Lithuania too has begun killing coronavirus-infected mink following Denmark's mass cull. Its crisis handling has led Danish premier Mette Fredriksen to apologize in tears as cadavers resurfaced at a mass grave.
Lithuania's veterinary agency said "dozens" had been killed among 60,000 mink at a sole farm infected so far, 100 kilometers (60 miles) from Vilnius, but a mass Baltic cull like Denmark's was not planned.
Agency head Darius Remeika said the viral source was possibly a worker at the mink farm in Lithuania's central Jonava region who had tested coronavirus positive.
The SARS-CoV-2 virus afflicting humans in the worldwide pandemic is also feared because of potential zoonosis — viral spreads from species to species, and pathogen mutations.
Lithuania has 86 mink farms raising 1.6 million furred specimens. At the affected Jonava farm, 169 mink had died suddenly, a further 22 were found to be infected and 40 would be culled, said the agency.
The Baltic nation of nearly 3 million people declared 2,104 new coronavirus cases on Thursday, with 449 deaths and 53,757 confirmed infections since early 2020.
Danish Prime Minister Mette Fredriksen, visiting a mink farming family at Kolding in central Denmark Thursday, personally apologized for her government's handling.
So far, 10 million of Denmark's 17 million minks have been culled, including those of the family, which lost its entire herd, on fears that a new coronavirus strain could compromise the efficacy of vaccines.
Last week, Agriculture Minister Mogens Jensen resigned amid political tumult after an internal probe found the government had not had sufficient legal basis to order the mass cull.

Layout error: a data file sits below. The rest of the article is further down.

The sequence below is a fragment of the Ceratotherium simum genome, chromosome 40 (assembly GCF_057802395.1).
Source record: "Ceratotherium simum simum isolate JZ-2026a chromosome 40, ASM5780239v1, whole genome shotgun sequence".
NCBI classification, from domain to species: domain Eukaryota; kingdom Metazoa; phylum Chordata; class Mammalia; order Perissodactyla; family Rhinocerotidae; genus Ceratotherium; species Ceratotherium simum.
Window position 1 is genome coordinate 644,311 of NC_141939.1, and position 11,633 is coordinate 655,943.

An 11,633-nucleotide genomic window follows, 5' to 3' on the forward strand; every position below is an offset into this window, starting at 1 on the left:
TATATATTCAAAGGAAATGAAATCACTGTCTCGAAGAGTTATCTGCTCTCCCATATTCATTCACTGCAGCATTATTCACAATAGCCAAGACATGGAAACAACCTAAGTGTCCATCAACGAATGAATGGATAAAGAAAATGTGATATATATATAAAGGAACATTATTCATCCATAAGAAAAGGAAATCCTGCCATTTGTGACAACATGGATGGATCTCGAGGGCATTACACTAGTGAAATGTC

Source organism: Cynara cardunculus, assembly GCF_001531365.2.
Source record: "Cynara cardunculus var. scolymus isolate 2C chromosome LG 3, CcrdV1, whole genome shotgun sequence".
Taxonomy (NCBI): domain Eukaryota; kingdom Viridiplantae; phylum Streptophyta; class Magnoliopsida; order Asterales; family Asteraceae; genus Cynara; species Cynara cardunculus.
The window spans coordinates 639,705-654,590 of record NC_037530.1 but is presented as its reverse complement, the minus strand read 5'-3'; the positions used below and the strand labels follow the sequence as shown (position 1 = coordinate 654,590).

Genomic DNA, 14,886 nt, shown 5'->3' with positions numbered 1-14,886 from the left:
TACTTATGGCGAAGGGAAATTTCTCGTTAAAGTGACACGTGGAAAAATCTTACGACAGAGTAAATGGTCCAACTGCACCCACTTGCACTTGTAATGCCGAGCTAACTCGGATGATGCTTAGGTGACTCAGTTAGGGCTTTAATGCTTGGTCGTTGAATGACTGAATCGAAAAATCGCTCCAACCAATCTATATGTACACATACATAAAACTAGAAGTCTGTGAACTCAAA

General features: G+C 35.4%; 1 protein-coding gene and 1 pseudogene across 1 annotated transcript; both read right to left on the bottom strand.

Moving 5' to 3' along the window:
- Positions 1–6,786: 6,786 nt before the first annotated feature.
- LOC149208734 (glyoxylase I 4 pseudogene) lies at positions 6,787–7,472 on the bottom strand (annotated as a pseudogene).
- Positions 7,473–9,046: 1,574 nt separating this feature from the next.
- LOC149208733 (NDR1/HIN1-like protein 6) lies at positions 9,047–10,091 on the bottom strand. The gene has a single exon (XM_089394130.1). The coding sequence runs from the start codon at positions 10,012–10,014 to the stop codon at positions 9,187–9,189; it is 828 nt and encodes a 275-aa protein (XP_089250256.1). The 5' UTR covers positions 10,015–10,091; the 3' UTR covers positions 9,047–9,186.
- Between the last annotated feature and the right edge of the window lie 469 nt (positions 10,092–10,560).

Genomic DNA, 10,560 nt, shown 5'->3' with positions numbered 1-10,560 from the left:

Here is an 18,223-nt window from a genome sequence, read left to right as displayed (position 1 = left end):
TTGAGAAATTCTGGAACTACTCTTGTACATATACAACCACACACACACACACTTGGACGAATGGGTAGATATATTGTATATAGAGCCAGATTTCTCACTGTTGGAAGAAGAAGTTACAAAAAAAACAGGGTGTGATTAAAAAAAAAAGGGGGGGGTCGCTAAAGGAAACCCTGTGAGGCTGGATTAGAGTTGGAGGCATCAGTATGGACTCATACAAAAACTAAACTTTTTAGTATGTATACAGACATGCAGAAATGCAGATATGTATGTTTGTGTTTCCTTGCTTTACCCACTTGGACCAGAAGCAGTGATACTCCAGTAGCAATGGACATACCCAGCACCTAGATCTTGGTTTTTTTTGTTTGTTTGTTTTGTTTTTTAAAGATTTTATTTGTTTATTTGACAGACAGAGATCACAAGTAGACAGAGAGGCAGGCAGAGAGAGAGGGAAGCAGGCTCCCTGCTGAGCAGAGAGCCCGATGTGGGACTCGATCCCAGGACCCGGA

Wiping away tears several times in Kolding, Fredriksen told broadcaster TV2 that the "really skilled mink farmers, father and son," had lost their life's work.
"It has been emotional for them, and ... Sorry. It has for me too," said Frederiksen, adding mistakes had been made and it was not the fault of breeders.
"It is because of corona," she said, expressing a "small light" of hope that the Danish mink fur export sector — the world's largest, and employing 6,000 people, would somehow recover.
Underscoring the horror, a "few hundred" gas-bloated mink cadavers buried in an improvised mass grave had reemerged at Holstebro in Denmark's Midtjylland region, the Danish veterinary agency disclosed Thursday.
They had been reburied, said agency spokesman Jannika Elmegaard as social media carried photos and videos of the ghastly sight on a Holstebro military training field
There, thousands of mink remain buried in trenches — 2.5 meters (8.25 feet) deep and 3 meters (10 feet) wide — close to a lake, prompting further criticism.
Denmark's public broadcaster DR said the cadavers had been insufficiently buried, under only 100 centimeters of sand, instead of at least 150 centimeters recommended by the Danish Environment Ministry.
"To avoid [further] potential problems for animals and humans the area will be monitored 24 hours a day until a fence is put up," stated the ministry.
Poland's Agriculture Minister Grzegorz Puda on Thursday contradicted Danzig's Medical University, which on Tuesday had said the coronavirus had been identified in 8 minks at a breeding farm in the country's western Pommern district.
That had not been confirmed by Poland's veterinary institute at Pulawy, southeast of Warsaw, said Puda, adding only results from this laboratory were recognized.
Poland has 840 fur breeding farms of which 340 cultivate mink.
Mink infection cases in recent weeks include Sweden, France and the Netherlands.
ipj/sri (dpa, Reuters, AP, AFP)